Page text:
Continuous Glucose Monitoring: Weighing the Pros and Cons

Glucose Molecules, illustration
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Continuous glucose monitoring (CGM) devices are FDA-approved to provide real-time glucose readings 24 hours a day, thereby allowing patients with type 1 or type 2 diabetes to closely track glucose levels and trends. Typically, CGM reports blood sugar levels once every 5 minutes, thereby providing 288 glucose readings per day. Although CGM was first introduced in 2006, technological advances have made it increasingly reliable and its use is becoming more and more widespread today.

If you are considering CGM, learn more about it and then contact your health care professional to see whether it may be a good fit for you. Alternatively, your doctor may have recommended using a CGM device to help you better manage your diabetes. In this case, before you use one, understanding how one works would be helpful.

How Do CMG Devices Work?

Traditionally, CGM devices consist of 3 parts:

  • A sensor that measures subcutaneous glucose levels
  • A transmitter located on top of the sensor, which sends data via radio waves to a receiver
  • A receiver, which was previously a rather cumbersome wireless pager-like monitor that displayed glucose levels and trends.

Using bluetooth technology, newer devices on the market, such as Dexcom 5, allow blood glucose information from a transmitter under the skin to be sent directly to compatible smart devices, including iPhones and iPads. Patients who complained about the number of components in traditional CGM will be pleased by the more streamlined newer versions.

CMG devices like the Dexcom 5 also include user-friendly cloud-based reporting software. When blood glucose information is received by a smart device, it is then transmitted via the cloud to up to 5 followers. The information can then be easily accessed at the doctor’s office, facilitating the tracking and analysis of patterns and displaying trends in graphical form.

Limitations of CGM Devices

The use of CGM is still somewhat controversial, with various pros and cons outlined below.  

Limitations include:

  • Although CGM delivers blood glucose readings automatically at short intervals, multiple daily finger sticks are still required in order to calibrate the CGM.
  • The CGM machines yield lower glucose readings when compared to venous blood glucose, when sugars are rapidly rising.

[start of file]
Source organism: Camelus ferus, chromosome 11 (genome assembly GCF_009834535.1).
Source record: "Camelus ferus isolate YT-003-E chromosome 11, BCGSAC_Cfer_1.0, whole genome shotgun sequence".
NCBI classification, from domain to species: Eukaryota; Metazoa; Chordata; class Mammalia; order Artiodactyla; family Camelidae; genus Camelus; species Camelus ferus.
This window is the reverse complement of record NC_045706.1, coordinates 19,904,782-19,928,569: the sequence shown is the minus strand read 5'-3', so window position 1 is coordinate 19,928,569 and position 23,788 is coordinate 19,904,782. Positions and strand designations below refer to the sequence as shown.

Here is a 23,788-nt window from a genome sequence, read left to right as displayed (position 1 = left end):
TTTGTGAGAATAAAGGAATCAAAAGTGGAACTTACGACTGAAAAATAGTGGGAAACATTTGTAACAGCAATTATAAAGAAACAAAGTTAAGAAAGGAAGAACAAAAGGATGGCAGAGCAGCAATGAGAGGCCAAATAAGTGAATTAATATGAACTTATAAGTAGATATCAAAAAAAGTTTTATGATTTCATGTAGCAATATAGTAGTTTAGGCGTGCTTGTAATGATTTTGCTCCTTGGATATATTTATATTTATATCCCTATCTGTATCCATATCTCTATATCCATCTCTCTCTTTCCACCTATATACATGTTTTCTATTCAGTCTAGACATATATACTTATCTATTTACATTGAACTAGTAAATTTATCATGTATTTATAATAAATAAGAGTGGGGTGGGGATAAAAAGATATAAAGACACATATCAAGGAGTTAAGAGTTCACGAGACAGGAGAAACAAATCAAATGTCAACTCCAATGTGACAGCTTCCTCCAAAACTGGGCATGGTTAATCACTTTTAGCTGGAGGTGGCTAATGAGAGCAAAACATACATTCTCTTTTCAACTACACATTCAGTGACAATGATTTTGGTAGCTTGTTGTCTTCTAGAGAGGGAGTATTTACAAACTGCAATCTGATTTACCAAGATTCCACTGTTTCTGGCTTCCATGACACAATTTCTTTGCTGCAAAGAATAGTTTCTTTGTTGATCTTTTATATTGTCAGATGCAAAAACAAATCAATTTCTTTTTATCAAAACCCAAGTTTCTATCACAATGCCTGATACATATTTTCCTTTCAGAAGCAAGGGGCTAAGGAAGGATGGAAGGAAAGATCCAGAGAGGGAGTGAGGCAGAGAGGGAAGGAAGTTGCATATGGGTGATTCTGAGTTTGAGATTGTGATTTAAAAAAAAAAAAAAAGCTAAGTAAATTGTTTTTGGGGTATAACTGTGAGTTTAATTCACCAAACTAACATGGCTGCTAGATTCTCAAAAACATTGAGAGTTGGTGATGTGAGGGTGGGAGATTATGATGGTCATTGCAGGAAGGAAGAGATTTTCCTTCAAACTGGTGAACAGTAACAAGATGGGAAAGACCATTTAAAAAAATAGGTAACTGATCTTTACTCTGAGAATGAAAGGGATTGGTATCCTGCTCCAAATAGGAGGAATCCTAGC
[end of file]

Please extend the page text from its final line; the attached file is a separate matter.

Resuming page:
• Many argue that the true benefit lies in the detection of hypoglycemic episodes. However, data suggest that CGM may become increasingly inaccurate at low glucose ranges.
  • CGM machines are expensive, with initial costs ranging between $1,000 and $2,000, and are available by prescription only.  In addition, supplies cost between $300 and $450 per month, including sensors which should be replaced every 3 to 7 days.

Benefits of CGM Devices

Benefits to consider include:

  • CGM certainly helps detect trends in blood glucose levels, even if the measurements are not entirely precise. For example, CGM can help show early morning spikes or dips in blood glucose at times when most people aren’t checking sugars frequently.
  • CGM can help clarify the effect of diet and exercise on blood sugar levels.
  • Users can set alarms to alert them when glucose levels are too low or too high.
  • In some large trials, CGM lowered hemoglobin A1C by 0.3 to 0.5 percent when compared to traditional fingerstick glucose checks.
  • In these same trials, CGM slightly reduced the incidence of hypoglycemia.

CGM can also be used with insulin pump therapy. A sensor-augmented pump (SAP) combines the technology of an insulin pump with a continuous glucose sensor. Studies are currently evaluating the efficacy of a system in which insulin delivery is based on the CGM data.

Who Is CGM For?

Patient selection is a key component to successful CGM use. The Endocrine Society Guidelines recommend CGM for adult patients with type 1 diabetes with A1C levels ≥7 who have shown that they can use these devices nearly every day.

In addition, it is crucial that selected patients demonstrate an understanding of the CGM technology in order to reap the maximal benefit. The intermittent use of CGM may be appropriate for patients with overnight hypoglycemic or hypoglycemic unawareness (inability to self-detect hypoglycemia). It may also be beneficial for patients with type 2 diabetes who have overnight hypoglycemia or frequent episodes or hypoglycemic unawareness.

Sources:

Klonoff DC. Continuous glucose monitoring: a roadmap for 21st-century diabetes therapy. Diabetes Care 2005; 28:1231.

Hirsch IB. Clinical review: Realistic expectations and practical use of continuous glucose monitoring for the endocrinologist. J Clin Endocrinol Metab 2009; 94:2232.

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